I will have to write code that maintains the computed state, ok.

That leaves 1 item open, plus I can see how stuff could be simpler in Launch. The Data Layer Manager Extension cited above provides an Event Type that is much easier to use, so I should think about that, too.

Salt-N-Pepa

For the computed state, and the signalling, I am thinking it would be best to modify or overwrite the push() method.

If we were using Java, I would create a new class “dataLayerArray”, and I would overwrite push() to do more than just add the element. I would also overwrite all other built-in methods from the Array class to no-ops. Don’t want anyone to mess with my data layer!

In Javascript, however, everything is wrong crazy difficult different, and it is only after some pretty surreal conversations with more capable colleagues, that I can now solve make some decisions regarding item 3.

First of all, I am going to write/update computed state on push, i.e. when something is added to the data layer.

The alternative would be to do it on read, and since it would involve iterating, I don’t like that. Call me old-fashioned, but read operations should be O(1), if possible.

So I need to change/amend/overwrite push().

Between the Proxy and Object Composition patterns in Javascript, I opt for a simple Array, amended by a simple function. Simple, and with the added advantage of me being able to understand it.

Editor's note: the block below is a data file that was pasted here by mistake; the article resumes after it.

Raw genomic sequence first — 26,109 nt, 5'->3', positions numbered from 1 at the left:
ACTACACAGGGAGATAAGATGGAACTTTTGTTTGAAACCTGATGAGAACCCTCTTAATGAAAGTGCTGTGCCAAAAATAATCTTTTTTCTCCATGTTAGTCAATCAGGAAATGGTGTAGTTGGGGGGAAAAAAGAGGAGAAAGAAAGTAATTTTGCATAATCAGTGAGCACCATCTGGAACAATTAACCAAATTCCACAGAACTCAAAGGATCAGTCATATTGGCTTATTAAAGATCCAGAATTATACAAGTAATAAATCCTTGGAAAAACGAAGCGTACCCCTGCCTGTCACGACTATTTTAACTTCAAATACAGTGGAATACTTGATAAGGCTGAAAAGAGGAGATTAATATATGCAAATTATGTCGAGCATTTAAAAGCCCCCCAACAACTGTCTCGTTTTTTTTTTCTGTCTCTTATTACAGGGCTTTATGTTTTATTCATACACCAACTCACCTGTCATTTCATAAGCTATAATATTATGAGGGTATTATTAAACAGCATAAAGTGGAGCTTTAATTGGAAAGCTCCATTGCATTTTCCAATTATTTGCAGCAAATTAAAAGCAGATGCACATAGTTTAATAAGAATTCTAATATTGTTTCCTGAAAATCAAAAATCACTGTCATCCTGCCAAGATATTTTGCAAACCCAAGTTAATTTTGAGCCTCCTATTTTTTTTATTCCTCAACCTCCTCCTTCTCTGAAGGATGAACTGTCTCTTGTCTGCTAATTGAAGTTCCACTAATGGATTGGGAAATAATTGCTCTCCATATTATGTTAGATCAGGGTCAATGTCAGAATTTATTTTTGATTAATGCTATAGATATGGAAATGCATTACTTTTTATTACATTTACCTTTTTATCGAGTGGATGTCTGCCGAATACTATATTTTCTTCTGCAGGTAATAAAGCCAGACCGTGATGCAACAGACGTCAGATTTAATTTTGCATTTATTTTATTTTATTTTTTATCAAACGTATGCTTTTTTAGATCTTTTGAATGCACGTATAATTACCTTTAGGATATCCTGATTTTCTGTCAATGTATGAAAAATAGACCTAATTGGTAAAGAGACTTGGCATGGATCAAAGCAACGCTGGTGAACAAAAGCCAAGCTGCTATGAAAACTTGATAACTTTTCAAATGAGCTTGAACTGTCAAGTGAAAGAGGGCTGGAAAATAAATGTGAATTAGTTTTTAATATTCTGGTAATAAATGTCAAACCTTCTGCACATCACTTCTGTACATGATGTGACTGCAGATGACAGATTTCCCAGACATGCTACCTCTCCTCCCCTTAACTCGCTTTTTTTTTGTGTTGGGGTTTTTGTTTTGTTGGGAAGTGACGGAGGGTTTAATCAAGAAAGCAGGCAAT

Here it is:

// helper that copies data into computed state
function cloneObject(target, source) {
    for(var i in source) {
        if(null !== source[i] &&  "object" === typeof source[i]) {
            target[i] = target[i] || {};
            target[i] = cloneObject(target[i], source[i]);
        } else {
            target[i] = source[i];
        }
    }
    return target;
}
// instantiate the data layer
var dataLayer = [];
// add a holder for computed state
dataLayer.computedState = {};
// create a push method that
// - manages computed state
// - sends a custom event
dataLayer.pushAndCompute = function(elem) {
    dataLayer.push(elem); 
    dataLayer.computedState = cloneObject(dataLayer.computedState, elem);
    var event = new CustomEvent('dataLayerChanged', {detail: elem});
    document.dispatchEvent(event);
}

(If you ever build something similar, please do it right!)

Voodoo, simplified

With the above code on my test page, I have covered everything but item 5!